we must notice our power when we’ve got it. in the world i used to run in, i don’t think i even realized how much natural privilege i had because of my education, income, put-togetherness.  i came from a pretty poor broken family so i was determined to do whatever i could to shift that cycle (and boy did i try to do a good job of it!). now, after radical shifts in the way i live out my faith, i am struck with how many don’t have power & how much i automatically have.  socioeconomics, race, mental illness, education, gender, weird life circumstances that have kept people paralyzed all contribute to a lack of power.  please know that i don’t mean to pick on the boys intentionally (i have the utmost respect for the many humble men i am connected to & those who participate in this blog because i know the ways you are using your power to serve & honor others, it is beautiful) but i will have to say that i think a huge shift will take place in the world, in christianity, when men who have automatically held power for generations upon generations start to radically give it away in noticeable, tangible, crazily weird ways to those who have basically never ever had it before because of their race or gender or socioeconomic position.  i really believe there’s room for everyone.

we need to be careful of how much power we give to other people.  this is why i am anti-christian-hero’ish.  i am so not into the lead pastor thing where there’s a king and he uses his God-given authority and “spiritual gift of leadership” to put themselves above the masses.  i actually don’t think it’s all their fault (although i think some are pretty good at perpetuating it).   i think it’s people’s fault.  we do this to people–we give them far too much power. we make assumptions about them & fan into flame things that aren’t good for people’s souls.  i think we do a disservice to them, ourselves, by giving them (or taking for ourselves) too much authority & power.  sometimes people try to do this to me here and there, and i beg them “whatever you do, do not do not do not put me on a pedestal.  that would be a dangerous mistake, bad for your soul and mine, too.”

recognize how we perpetuate systems of power.  i also think we need to ask ourselves:  “how am i helping perpetuate systems of power where the underdog, the undervalued, the least and the last aren’t ever treated as equals in terms of leadership, value or voice?”  it is so natural to us to be part of systems where women & minorities & those with no resources are kept underneath, where the “recovery people” are in their own ministry set apart from the neat & tidies, where leaders never hang out with anyone except themselves & people like them, where lack of diversity is never questioned, where racial, sexual & gender inuendos and jokes are commonplace.  i think we’re so desensitized to it,  we don’t even notice how screwed up it really is. this isn’t just in churches, this is in the places we work, the places we give our money to.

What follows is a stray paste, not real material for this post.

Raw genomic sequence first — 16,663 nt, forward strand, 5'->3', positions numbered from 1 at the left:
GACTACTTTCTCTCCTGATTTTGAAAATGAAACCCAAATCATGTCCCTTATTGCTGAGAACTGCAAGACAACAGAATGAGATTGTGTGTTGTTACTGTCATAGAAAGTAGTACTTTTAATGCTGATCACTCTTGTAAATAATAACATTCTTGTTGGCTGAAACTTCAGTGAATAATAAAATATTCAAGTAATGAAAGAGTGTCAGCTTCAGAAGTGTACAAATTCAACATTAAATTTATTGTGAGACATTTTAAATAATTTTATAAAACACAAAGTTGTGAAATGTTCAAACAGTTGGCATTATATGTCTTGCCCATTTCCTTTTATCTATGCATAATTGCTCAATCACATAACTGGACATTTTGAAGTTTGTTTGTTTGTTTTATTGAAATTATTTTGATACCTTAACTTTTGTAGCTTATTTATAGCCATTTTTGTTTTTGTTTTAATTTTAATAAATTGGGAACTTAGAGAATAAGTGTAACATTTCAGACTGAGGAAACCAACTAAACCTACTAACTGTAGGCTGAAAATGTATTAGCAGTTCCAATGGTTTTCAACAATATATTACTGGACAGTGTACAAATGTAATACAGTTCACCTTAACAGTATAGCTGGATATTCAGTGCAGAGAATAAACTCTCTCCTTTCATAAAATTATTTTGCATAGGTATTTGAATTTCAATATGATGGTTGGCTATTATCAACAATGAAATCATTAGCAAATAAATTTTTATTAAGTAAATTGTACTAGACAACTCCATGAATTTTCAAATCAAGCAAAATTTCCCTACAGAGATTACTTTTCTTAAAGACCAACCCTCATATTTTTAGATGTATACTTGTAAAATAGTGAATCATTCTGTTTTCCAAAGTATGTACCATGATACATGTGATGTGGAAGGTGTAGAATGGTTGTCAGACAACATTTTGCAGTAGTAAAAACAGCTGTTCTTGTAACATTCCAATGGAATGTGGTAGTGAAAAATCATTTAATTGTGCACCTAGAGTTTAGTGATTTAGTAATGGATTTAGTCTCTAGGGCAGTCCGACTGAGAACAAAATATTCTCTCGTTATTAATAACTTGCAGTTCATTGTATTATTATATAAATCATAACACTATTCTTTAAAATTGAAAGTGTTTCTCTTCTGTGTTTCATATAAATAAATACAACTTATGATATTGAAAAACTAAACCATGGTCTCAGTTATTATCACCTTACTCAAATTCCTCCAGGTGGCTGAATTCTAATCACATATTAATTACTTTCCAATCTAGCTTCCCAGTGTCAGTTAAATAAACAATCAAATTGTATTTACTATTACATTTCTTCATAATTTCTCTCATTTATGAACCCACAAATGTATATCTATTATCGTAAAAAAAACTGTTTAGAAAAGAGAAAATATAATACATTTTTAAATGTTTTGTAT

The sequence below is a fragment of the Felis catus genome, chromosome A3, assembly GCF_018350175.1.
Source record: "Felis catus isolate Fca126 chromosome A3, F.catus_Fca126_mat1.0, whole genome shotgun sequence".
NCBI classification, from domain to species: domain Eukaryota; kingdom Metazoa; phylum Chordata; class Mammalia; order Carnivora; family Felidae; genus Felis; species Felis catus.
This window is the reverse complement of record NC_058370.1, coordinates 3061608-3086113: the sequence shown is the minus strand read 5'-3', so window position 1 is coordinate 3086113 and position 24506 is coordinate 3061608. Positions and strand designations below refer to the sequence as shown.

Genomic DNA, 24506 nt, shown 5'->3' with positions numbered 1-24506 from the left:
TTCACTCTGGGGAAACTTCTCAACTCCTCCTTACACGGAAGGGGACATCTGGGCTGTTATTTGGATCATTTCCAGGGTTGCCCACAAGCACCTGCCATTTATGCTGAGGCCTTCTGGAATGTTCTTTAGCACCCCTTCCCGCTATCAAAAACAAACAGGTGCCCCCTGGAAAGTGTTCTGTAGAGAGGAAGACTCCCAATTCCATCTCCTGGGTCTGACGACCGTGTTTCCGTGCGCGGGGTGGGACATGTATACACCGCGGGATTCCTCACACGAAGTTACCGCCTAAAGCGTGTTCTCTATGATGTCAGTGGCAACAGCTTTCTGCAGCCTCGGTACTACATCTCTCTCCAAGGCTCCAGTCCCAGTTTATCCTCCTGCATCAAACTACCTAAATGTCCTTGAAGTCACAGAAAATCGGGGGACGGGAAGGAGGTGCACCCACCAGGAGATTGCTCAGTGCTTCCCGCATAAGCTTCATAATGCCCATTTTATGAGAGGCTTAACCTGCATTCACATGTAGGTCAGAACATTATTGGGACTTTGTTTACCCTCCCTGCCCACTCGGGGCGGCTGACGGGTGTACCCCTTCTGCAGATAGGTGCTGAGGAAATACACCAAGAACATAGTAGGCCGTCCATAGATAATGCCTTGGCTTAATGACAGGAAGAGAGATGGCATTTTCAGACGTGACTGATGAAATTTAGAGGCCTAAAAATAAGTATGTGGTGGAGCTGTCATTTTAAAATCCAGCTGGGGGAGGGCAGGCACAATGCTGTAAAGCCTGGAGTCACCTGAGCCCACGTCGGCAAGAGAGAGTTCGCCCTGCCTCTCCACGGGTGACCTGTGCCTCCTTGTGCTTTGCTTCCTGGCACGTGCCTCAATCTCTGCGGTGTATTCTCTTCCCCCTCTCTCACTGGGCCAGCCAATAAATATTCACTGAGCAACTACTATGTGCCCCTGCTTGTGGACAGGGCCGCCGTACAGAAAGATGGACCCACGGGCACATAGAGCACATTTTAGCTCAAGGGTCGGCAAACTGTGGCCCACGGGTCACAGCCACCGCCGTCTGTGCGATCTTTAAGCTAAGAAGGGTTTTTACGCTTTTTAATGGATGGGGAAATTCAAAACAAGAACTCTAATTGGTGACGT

let’s do everything we can to give it away.  as i said before, this is easier said than done. we are all hoarders at heart.  it’s so hard to let go of power and all the things that go along with it, but i think that is where the greatest spiritual transformation might take place–when instead of taking power, we give it away.  we serve instead of be served.  we offer space & voice to the typically unheard.  we bend our knee instead of expecting others to bend theirs.  we give instead of take.

if we don’t have it in the world, we have it in the kingdom.  Jesus makes this so clear.  those with nothing have the most.  our dignity and value has nothing to do with what the world says, what weird measuring stick people are measured with.  yes, it sucks to see the system work so deeply against some people but remember that in Jesus’ economy power means nothing.

reflect on how we might have hurt others with our power.  i am sure i have hurt people unintentionally, and for that i am so sorry.  i hope we can be people who are continually soft and reflective about ways we may use or have used power to damage others.  there’s so much healing that can happen when someone in power actually apologizes (if you have been hurt by power you know what a gift it would be it would be if those who did the damage actually acknowledged it. unfortunately many of us will have to live with that never happening this side of heaven).

oh i know this is way too long but actually only scratches the surface.  there’s so much that could be fleshed out in so many other ways, but i had this on my mind and thought i’d dump it out.  i know what satan intends for evil, God can use for good.  and i fully believe that as christ-followers, as human beings, we can use the power we have to influence, help, love, and serve those without it.   the world is watching.  it’s time to re-think power.